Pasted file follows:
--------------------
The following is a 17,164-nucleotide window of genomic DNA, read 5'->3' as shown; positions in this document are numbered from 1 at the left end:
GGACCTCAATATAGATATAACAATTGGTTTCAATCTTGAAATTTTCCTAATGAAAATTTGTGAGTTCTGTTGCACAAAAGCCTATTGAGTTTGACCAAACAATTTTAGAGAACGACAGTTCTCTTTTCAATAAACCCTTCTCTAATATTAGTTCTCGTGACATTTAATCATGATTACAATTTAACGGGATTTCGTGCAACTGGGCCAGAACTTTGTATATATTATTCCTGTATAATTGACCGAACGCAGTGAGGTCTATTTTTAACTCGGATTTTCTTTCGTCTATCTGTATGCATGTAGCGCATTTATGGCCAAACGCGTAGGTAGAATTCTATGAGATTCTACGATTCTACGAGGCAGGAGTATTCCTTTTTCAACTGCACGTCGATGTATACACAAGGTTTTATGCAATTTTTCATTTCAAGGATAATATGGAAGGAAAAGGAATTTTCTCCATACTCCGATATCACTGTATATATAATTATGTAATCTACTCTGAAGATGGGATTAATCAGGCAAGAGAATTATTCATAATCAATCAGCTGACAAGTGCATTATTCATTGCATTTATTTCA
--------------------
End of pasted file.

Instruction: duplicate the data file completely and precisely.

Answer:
The following is a 17,164-nucleotide window of genomic DNA, read 5'->3' as shown; positions in this document are numbered from 1 at the left end:
GGACCTCAATATAGATATAACAATTGGTTTCAATCTTGAAATTTTCCTAATGAAAATTTGTGAGTTCTGTTGCACAAAAGCCTATTGAGTTTGACCAAACAATTTTAGAGAACGACAGTTCTCTTTTCAATAAACCCTTCTCTAATATTAGTTCTCGTGACATTTAATCATGATTACAATTTAACGGGATTTCGTGCAACTGGGCCAGAACTTTGTATATATTATTCCTGTATAATTGACCGAACGCAGTGAGGTCTATTTTTAACTCGGATTTTCTTTCGTCTATCTGTATGCATGTAGCGCATTTATGGCCAAACGCGTAGGTAGAATTCTATGAGATTCTACGATTCTACGAGGCAGGAGTATTCCTTTTTCAACTGCACGTCGATGTATACACAAGGTTTTATGCAATTTTTCATTTCAAGGATAATATGGAAGGAAAAGGAATTTTCTCCATACTCCGATATCACTGTATATATAATTATGTAATCTACTCTGAAGATGGGATTAATCAGGCAAGAGAATTATTCATAATCAATCAGCTGACAAGTGCATTATTCATTGCATTTATTTCA